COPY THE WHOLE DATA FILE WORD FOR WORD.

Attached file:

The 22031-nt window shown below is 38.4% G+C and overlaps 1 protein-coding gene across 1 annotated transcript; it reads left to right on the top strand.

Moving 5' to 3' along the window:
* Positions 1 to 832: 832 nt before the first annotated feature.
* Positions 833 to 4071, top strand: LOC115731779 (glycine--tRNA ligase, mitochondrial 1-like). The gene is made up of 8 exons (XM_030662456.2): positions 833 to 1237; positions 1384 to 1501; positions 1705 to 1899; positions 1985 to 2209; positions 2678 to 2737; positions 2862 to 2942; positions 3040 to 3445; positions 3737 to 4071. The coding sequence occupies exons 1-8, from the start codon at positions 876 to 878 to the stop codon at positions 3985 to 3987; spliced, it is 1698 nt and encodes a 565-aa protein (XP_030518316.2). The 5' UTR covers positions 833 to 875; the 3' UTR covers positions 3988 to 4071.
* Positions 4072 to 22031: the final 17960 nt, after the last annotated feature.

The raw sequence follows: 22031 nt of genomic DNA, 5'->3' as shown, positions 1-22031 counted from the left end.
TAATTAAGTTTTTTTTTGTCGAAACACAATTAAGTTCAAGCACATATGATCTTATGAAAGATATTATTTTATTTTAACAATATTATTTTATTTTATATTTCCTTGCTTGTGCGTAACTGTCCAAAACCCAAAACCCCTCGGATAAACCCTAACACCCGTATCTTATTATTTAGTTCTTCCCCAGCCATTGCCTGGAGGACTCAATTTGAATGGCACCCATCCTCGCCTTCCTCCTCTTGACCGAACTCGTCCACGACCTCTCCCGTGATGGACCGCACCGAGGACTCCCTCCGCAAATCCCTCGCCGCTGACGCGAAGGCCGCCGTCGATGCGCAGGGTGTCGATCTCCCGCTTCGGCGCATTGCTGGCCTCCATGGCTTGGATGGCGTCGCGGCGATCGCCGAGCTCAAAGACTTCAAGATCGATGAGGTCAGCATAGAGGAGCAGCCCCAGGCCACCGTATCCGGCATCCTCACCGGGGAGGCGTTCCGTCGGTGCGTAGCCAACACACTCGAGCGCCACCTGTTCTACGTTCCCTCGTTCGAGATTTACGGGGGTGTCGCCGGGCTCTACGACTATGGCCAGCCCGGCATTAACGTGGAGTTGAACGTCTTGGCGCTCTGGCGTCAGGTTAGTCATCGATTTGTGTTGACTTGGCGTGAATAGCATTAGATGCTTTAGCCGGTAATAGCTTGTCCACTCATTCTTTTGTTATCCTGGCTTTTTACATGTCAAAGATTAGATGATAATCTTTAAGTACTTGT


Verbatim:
The 22031-nt window shown below is 38.4% G+C and overlaps 1 protein-coding gene across 1 annotated transcript; it reads left to right on the top strand.

Moving 5' to 3' along the window:
* Positions 1 to 832: 832 nt before the first annotated feature.
* Positions 833 to 4071, top strand: LOC115731779 (glycine--tRNA ligase, mitochondrial 1-like). The gene is made up of 8 exons (XM_030662456.2): positions 833 to 1237; positions 1384 to 1501; positions 1705 to 1899; positions 1985 to 2209; positions 2678 to 2737; positions 2862 to 2942; positions 3040 to 3445; positions 3737 to 4071. The coding sequence occupies exons 1-8, from the start codon at positions 876 to 878 to the stop codon at positions 3985 to 3987; spliced, it is 1698 nt and encodes a 565-aa protein (XP_030518316.2). The 5' UTR covers positions 833 to 875; the 3' UTR covers positions 3988 to 4071.
* Positions 4072 to 22031: the final 17960 nt, after the last annotated feature.

The raw sequence follows: 22031 nt of genomic DNA, 5'->3' as shown, positions 1-22031 counted from the left end.
TAATTAAGTTTTTTTTTGTCGAAACACAATTAAGTTCAAGCACATATGATCTTATGAAAGATATTATTTTATTTTAACAATATTATTTTATTTTATATTTCCTTGCTTGTGCGTAACTGTCCAAAACCCAAAACCCCTCGGATAAACCCTAACACCCGTATCTTATTATTTAGTTCTTCCCCAGCCATTGCCTGGAGGACTCAATTTGAATGGCACCCATCCTCGCCTTCCTCCTCTTGACCGAACTCGTCCACGACCTCTCCCGTGATGGACCGCACCGAGGACTCCCTCCGCAAATCCCTCGCCGCTGACGCGAAGGCCGCCGTCGATGCGCAGGGTGTCGATCTCCCGCTTCGGCGCATTGCTGGCCTCCATGGCTTGGATGGCGTCGCGGCGATCGCCGAGCTCAAAGACTTCAAGATCGATGAGGTCAGCATAGAGGAGCAGCCCCAGGCCACCGTATCCGGCATCCTCACCGGGGAGGCGTTCCGTCGGTGCGTAGCCAACACACTCGAGCGCCACCTGTTCTACGTTCCCTCGTTCGAGATTTACGGGGGTGTCGCCGGGCTCTACGACTATGGCCAGCCCGGCATTAACGTGGAGTTGAACGTCTTGGCGCTCTGGCGTCAGGTTAGTCATCGATTTGTGTTGACTTGGCGTGAATAGCATTAGATGCTTTAGCCGGTAATAGCTTGTCCACTCATTCTTTTGTTATCCTGGCTTTTTACATGTCAAAGATTAGATGATAATCTTTAAGTACTTGT